TTI’s Multi-Pronged Approach to Congestion Mitigation

The Texas Transportation Institute has published the 2007 Urban Mobility Report, the most comprehensive study of traffic congestion conducted anywhere in the country. The main conclusion offers few surprises: Traffic congestion is getting worse almost everywhere.

“There is no ‘magic’ technology or solution on the horizon because there is no single cause of congestion,” says study co-author Tim Lomax, a research engineer at TTI. “The good news is that there are multiple strategies involving traffic operations and public transit available right now that if applied together, can lessen this problem.”

The report recommends a multi-pronged approach to addressing traffic congestion:

  • Create more travel options. Mass transit, telecommuting, and congestion pricing that allows travelers to bypass congestion when time is critical.
  • Add capacity. The traditional solution. There’s no getting around it. But it’s only a partial solution.
  • Manage demand. “Transportation system demand and land use patterns are linked and influence each other,” says the study. “Among the tools that can be employed are better management of arterial street access, incorporating bicycle and pedestrian elements, better parking strategies, assessing transportation impact before a development is pproved for construction, and encouraging more diverse development patterns.” Got it? Tim Lomax, Mr. Traffic Engineer, says land use is critical. (Now, if we could just sell him on the concept of Balanced Communities.)
  • Increase system efficiency. Make micro-level improvements to intersections, traffic signals and freeway entrance ramps, and do a better job of managing special events and traffic accidents. Less sexy than opening a new four-lane bypass, but a lot more cost effective.
  • Construction management and maintenance. Road construction projects designed to mitigate congestion are themselves a cause of congestion. Provide contractor inventives to complete work ahead of schedule, or penalties for missing construction milestones. Use design-build strategies. Undertake maintenance in tandem with construction projects to minimize delays.
  • Congestion pricing. Use variable-pricing tolls to allocate access to scarce roadway capacity.

Although Virginia’s transportation strategy is overwhelmingly geared to adding new capacity, whether roadway or mass transit, Virginia is inching towards Lomax’s multi-pronged approach. Congestion pricing is coming to the transportation arteries of Northern Virginia, and perhaps, later, to Hampton Roads. Attention is being given to land use at last, though little concrete has been accomplished yet. On the other hand, there seems to be a strong bias in favor of highly visible mega-projects as opposed to micro-projects that would offer a higher return on investment.

Finally, I would add one critical component to Lomax’s list. States need to move to a beneficiary-pays system for raising transportation dollars. That means (a) a gasoline tax (or, better, Vehicle Miles Driven tax) to pay for roadway maintenance, (b) congestion tolls to allocate scarce roadway capacity and fund corridor improvements, (c) privately funded projects to build new bridges and limited-access highways, and (d) Community Development Authorities and Tax Increment Financing to help pay for projects where developers expect a big increase in property values.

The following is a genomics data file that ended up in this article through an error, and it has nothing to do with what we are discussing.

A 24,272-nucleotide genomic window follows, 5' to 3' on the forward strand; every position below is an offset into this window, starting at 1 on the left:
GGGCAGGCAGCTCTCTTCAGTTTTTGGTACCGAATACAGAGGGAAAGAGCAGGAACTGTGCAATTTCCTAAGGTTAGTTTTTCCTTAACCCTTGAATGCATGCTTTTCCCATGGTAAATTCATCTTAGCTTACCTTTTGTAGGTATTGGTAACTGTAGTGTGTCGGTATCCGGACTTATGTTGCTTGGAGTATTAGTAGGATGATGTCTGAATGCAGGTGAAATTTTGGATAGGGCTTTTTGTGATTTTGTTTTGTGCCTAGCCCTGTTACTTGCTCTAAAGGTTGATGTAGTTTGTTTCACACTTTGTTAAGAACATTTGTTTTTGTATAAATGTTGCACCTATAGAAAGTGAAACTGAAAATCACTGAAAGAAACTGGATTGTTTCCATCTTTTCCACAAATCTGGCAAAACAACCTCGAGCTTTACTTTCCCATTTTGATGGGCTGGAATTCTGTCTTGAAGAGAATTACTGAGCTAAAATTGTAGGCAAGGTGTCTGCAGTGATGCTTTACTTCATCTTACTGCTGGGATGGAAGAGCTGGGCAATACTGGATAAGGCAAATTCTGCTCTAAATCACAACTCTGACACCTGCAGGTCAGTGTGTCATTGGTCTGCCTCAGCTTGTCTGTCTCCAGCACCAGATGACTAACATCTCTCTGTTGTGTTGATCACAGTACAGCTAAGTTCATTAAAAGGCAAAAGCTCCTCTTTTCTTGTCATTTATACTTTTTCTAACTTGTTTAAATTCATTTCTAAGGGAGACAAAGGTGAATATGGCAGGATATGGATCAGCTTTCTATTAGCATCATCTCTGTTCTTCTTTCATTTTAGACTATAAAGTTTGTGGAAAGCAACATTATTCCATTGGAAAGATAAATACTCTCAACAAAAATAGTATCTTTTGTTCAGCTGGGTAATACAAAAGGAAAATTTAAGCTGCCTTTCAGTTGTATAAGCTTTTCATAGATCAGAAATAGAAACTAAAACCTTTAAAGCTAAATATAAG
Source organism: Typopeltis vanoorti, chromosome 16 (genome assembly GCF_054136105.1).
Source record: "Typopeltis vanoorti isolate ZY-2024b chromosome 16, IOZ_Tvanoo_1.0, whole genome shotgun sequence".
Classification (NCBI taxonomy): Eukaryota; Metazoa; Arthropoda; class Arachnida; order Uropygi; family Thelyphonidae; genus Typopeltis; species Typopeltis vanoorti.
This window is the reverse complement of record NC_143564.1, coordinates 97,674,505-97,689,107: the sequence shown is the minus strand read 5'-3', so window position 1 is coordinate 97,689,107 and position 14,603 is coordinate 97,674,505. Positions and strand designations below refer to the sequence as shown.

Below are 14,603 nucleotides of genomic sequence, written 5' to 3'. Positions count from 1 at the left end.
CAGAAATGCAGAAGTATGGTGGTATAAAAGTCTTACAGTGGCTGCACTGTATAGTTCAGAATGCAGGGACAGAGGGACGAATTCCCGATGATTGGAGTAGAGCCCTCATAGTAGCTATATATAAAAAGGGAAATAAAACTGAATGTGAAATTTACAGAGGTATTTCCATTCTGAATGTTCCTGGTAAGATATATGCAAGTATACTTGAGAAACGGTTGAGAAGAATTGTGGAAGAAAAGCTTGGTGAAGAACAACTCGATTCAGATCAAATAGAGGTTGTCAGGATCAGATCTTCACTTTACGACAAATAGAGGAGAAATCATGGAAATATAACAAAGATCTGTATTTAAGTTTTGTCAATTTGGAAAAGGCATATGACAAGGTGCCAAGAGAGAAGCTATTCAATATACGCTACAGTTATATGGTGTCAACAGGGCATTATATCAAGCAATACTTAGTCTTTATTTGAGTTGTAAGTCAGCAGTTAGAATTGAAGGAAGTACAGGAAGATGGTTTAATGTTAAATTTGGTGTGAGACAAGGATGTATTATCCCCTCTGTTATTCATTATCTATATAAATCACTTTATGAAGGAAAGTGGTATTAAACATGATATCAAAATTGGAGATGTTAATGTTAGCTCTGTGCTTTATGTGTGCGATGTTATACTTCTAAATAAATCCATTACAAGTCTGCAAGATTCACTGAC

Share this article


(comments below)


(comments below)


2 responses to “TTI’s Multi-Pronged Approach to Congestion Mitigation”

  1. Reid Greenmun Avatar
    Reid Greenmun

    Funny how ya just never see the recommendation to restrict all business traffic to off-peak hours and free up the roads for commuters as a strategy for reducing congestion?!

    Make the trucks and local business travel take place after 11:00 PM and before 6:00 AM.

    Removing all the TRUCK TRAFFIC from the roadways during the prime commuting hurs can do a lot to reduce traffic congestion.

    Oh … but the business lobby would NEVER stand for anyone interferring with their use of the roads – whever business wants to use the roads.

    Here’s another idea – change the hours of operation for governbment workers that do not interact directly with citizens. Presto!

    A whole lot of commuters are off the roadways and shifted to commuting to non-peak usage times, when the roadways are foten under utilized and well below capacity.

    Oh wait – the government workers lobby wouldn’t support that! Why … you mean government workers would have to work at times they don’t want to work?

    Well, we can’t have THAT! Those government voting blocks are too likely to throw the politicians out of office if they did that!

  2. Anonymous Avatar

    “,,,and encouraging more diverse development patterns.”

    Diverse has the meaning different, opposite, or separate.

    Whereas the word divers has the meaning several, many, or various.

    It is common to use diverse when we mean divers, and I supect Lomax chose the wrong one.


    Mass transit is even more expensive than adding road capacity, and almost always has a net negative social cost. Not that it should not be considered, butt it should be used very carefully, or else it is a booddoggle.


    And you don’t think any of this list amounts to social engineering.


Leave a Reply